Treeline on top of a snow covered hill

A theory of computation
e3lli's dual core calculus

An introduction to & a theory combining

the computational sequent calculus
lambda calculus with in/out duals
concurrent ML
first-class staged interaction
effects and handlers
a universal scope transcending request scheme
vau calculus
call-by-text with first class eval

Early alchemical ouroboros illustration with the words ἓν τὸ πᾶν ("The All is [[][One]]") from the work of Cleopatra the Alchemist.

computation : c
in          : i
out         : o
stage       : .
link        : o*.i* (* means zero or more)
attach      : :
name        : x
named i/o   : I/O ::= x:i. | x:.o | x:o.i
env         : E   ::= (I/O) - with unique x

Let me introduce you to the theory behind e3lli.

The core calculus in listing 1 is like the untyped lambda calculus with an opaque computation but it names inputs and outputs. It is the art of naming dual things ☯!

Computation & composition

It begings with computation (c) alone. Computation without context is eternal and closed: ◯ an ouroboros. Think of an infinite loop, the universal thing to do if there is nothing else to do. This might be the purest form of computation but it has no effect outside simply being there and gazing its naval.

For computation to be interesting and usefull there needs to be a context for it to interact with. Since there are two things now there is scope: The computation in context has an inside (in scope) and an outside (out of scope). Interaction with the context creates an interface between the scopes.

Since a closed computation does not interact, it needs to be opened. Splitting the closed computation yields a computation with a beginning and an end - an input (i) and an output (o). This interface allows the computation to consume things from and produce things for the context. This form of computation with an interface is called a continuation and makes the composition of computation possible. If you chain two compatible continuations you get a bigger continuation. Composition results from this fundamental duality of programming - the duality between input & output, beginning and end. An input is just an output from the other side.

Abstraction brings a stage

Because i&o are duals they are fundamentally linked together, you cannot have one without the other. But this means composition does not work and scope is an illusion. While the later is true and perfectly fine, the former is possible with a little abstraction. We stage (.) i&o creating a link. It represents an potential interaction that has yet to happen.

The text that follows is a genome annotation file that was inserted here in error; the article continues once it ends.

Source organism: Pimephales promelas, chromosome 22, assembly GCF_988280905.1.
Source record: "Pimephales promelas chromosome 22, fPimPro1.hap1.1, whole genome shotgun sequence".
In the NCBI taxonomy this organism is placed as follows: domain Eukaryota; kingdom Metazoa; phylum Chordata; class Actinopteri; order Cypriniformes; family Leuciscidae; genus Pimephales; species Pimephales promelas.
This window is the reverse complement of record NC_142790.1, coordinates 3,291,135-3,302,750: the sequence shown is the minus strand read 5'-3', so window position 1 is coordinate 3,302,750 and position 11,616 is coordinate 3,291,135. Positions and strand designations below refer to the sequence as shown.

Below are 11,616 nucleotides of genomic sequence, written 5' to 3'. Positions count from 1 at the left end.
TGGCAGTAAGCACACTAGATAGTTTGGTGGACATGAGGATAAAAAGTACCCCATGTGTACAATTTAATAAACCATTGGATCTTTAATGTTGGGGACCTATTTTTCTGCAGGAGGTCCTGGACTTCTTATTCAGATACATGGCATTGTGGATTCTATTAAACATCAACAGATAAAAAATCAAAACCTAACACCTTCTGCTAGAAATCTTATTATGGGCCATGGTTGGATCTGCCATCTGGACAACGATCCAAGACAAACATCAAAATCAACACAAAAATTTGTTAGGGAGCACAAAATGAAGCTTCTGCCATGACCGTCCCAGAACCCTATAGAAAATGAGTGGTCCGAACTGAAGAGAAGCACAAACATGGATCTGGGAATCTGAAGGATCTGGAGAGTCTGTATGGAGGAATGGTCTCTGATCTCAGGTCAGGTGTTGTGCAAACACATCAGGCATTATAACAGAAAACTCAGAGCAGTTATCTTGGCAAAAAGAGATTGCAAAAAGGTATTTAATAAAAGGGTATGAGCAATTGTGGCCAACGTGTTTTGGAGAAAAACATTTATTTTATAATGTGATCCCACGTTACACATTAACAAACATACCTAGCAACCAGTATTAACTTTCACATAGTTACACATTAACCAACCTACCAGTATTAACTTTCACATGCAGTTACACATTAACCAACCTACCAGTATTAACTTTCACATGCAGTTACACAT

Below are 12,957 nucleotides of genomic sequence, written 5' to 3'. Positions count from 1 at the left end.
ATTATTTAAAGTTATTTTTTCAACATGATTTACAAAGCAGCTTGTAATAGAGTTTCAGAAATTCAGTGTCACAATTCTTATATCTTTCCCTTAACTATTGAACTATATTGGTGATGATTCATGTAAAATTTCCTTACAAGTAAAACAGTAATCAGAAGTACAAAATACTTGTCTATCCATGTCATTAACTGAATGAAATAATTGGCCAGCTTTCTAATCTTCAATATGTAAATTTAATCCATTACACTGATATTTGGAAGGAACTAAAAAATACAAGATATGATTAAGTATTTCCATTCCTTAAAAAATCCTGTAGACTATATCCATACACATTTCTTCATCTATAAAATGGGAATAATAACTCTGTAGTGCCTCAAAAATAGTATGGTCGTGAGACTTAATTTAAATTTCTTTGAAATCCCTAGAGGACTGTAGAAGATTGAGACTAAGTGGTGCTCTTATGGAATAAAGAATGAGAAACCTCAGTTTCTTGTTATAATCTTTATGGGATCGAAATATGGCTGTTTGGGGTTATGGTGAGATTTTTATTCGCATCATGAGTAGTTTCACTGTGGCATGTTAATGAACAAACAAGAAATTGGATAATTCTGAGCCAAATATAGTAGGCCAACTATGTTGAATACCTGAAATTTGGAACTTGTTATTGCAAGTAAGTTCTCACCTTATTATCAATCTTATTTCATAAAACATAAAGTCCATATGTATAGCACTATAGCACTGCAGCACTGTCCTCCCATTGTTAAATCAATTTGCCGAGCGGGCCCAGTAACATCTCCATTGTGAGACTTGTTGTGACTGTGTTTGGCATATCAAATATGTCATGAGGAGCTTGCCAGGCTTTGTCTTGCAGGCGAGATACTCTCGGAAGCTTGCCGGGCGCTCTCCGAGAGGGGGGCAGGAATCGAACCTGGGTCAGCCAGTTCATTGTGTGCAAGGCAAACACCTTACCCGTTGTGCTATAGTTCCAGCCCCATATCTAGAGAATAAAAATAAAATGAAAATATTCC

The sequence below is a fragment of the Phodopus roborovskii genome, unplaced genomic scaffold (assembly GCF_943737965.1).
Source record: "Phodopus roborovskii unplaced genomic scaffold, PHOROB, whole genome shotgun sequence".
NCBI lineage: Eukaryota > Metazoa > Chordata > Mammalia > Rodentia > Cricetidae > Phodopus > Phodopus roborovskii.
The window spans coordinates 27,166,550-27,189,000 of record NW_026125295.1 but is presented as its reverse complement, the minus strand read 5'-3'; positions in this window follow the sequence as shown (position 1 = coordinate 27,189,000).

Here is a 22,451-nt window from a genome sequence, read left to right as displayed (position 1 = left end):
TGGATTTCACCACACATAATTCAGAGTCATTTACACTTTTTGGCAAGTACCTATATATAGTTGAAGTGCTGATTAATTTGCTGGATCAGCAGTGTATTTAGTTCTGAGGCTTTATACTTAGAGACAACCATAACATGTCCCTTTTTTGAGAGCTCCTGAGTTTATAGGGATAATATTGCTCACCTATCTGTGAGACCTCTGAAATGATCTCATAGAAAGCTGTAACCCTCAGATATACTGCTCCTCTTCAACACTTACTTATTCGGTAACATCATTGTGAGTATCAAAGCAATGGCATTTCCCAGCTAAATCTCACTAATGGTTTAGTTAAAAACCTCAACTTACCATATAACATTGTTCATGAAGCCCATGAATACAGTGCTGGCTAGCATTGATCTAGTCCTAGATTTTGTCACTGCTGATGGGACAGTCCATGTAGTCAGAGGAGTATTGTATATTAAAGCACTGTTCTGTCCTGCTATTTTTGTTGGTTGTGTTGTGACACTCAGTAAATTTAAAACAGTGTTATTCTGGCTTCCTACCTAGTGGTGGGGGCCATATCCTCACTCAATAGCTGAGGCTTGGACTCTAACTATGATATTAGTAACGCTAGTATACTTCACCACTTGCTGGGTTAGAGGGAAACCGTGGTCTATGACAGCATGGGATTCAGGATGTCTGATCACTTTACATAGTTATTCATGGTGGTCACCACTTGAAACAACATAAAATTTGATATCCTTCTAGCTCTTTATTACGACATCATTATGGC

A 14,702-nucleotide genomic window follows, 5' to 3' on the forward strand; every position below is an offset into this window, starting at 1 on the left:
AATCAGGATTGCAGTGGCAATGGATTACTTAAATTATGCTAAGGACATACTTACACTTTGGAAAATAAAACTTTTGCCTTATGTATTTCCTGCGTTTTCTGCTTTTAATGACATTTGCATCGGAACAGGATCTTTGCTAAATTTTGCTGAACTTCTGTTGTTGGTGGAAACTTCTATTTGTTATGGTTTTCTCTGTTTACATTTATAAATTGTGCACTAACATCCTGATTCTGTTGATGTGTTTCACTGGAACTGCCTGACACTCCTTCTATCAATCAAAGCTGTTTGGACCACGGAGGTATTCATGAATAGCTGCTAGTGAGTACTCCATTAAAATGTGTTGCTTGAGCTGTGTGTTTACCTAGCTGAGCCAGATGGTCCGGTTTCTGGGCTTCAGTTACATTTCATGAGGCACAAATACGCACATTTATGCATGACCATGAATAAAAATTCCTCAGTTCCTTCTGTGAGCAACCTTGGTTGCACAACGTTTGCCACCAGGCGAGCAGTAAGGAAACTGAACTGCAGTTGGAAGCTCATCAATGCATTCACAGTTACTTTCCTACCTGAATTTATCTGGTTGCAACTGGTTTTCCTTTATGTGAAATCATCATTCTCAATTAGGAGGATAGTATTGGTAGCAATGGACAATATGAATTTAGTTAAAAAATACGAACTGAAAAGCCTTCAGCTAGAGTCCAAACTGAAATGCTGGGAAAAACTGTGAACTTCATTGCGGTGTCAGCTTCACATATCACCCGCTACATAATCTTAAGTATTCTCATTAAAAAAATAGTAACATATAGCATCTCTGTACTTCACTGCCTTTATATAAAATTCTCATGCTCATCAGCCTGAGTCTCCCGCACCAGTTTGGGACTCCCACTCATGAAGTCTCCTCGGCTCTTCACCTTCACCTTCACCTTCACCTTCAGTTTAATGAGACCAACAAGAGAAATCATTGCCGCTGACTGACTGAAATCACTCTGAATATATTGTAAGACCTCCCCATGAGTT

Listing 2 shows the possible links and their creation. You create a link by staging nothing, i or o. If you combine two compatible open links you have a closed link.

    stage nil -> .    -  empty link
    stage i   -> .i   -   open link (staged input)
    stage o   -> o.   -   open link (staged output)
combine o. .i -> o.i  - closed link

To make a closed link happen you have to run it, realizing its potential interaction. There is now an additional run step and that means computation now happens in two stages:

  • First stage computations interact with links - abstract interaction. They are independent of their context and instead present an interface of links at their boundary.
  • The second stage runs closed links and makes the connection happen. At this stage the actual computation takes place.

The first stage can be understood as a frozen computation waiting for i/o while the second actually does the i/o. Both stages are distinct but not separate. They can be mixed fluently by making links first-class values. Thus the addition of staged interaction in the form of links makes the composition of computation possible.

Doing composition this way also properly propagates through the computation. Thus a computation that receives a staged input is now staged itself and while it waits for this input it propagates the link through later outputs, staging them too.

Attaching information brings matching

With the help of links the context can be abstracted as interfaces build from sets of open i&o links. Composing these interfaces is combining the links they contain. The resulting closed links can only run if they pass the same type of thing. This needs to be assured before running them.

To narrow the choice of compatible links and introduce a flexible notion of match we can attach additional information to links (:). We can now annotate a link with the type of thing it intents to pass. If the type is known during the first stage it can propagate and narrow the choice of matching links. This lifts the typecheck from run to combine. More information during composition reduces the potential for error later on.

Another usefull information about a link is its name. Names help during composition. With their help a interface can demand a dual link with a particular name. Thereafter it will only match a dual interface if the names match too.